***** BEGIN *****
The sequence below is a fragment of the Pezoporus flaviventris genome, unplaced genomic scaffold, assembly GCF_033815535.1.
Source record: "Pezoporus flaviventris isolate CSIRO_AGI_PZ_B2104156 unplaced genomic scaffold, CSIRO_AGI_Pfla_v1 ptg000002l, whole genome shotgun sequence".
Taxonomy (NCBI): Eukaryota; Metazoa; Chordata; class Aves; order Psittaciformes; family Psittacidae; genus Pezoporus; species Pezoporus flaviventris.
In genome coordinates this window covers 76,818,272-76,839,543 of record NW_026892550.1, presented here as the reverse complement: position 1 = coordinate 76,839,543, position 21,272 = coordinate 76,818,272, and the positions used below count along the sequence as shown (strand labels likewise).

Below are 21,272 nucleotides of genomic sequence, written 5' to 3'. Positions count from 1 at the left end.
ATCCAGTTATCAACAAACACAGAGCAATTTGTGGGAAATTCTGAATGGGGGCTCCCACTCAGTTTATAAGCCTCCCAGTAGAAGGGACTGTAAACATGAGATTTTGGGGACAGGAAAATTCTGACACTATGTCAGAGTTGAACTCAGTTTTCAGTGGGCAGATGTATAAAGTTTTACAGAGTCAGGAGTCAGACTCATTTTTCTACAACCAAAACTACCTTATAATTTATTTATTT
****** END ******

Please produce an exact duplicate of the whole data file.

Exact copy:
The sequence below is a fragment of the Pezoporus flaviventris genome, unplaced genomic scaffold, assembly GCF_033815535.1.
Source record: "Pezoporus flaviventris isolate CSIRO_AGI_PZ_B2104156 unplaced genomic scaffold, CSIRO_AGI_Pfla_v1 ptg000002l, whole genome shotgun sequence".
Taxonomy (NCBI): Eukaryota; Metazoa; Chordata; class Aves; order Psittaciformes; family Psittacidae; genus Pezoporus; species Pezoporus flaviventris.
In genome coordinates this window covers 76,818,272-76,839,543 of record NW_026892550.1, presented here as the reverse complement: position 1 = coordinate 76,839,543, position 21,272 = coordinate 76,818,272, and the positions used below count along the sequence as shown (strand labels likewise).

Below are 21,272 nucleotides of genomic sequence, written 5' to 3'. Positions count from 1 at the left end.
ATCCAGTTATCAACAAACACAGAGCAATTTGTGGGAAATTCTGAATGGGGGCTCCCACTCAGTTTATAAGCCTCCCAGTAGAAGGGACTGTAAACATGAGATTTTGGGGACAGGAAAATTCTGACACTATGTCAGAGTTGAACTCAGTTTTCAGTGGGCAGATGTATAAAGTTTTACAGAGTCAGGAGTCAGACTCATTTTTCTACAACCAAAACTACCTTATAATTTATTTATTT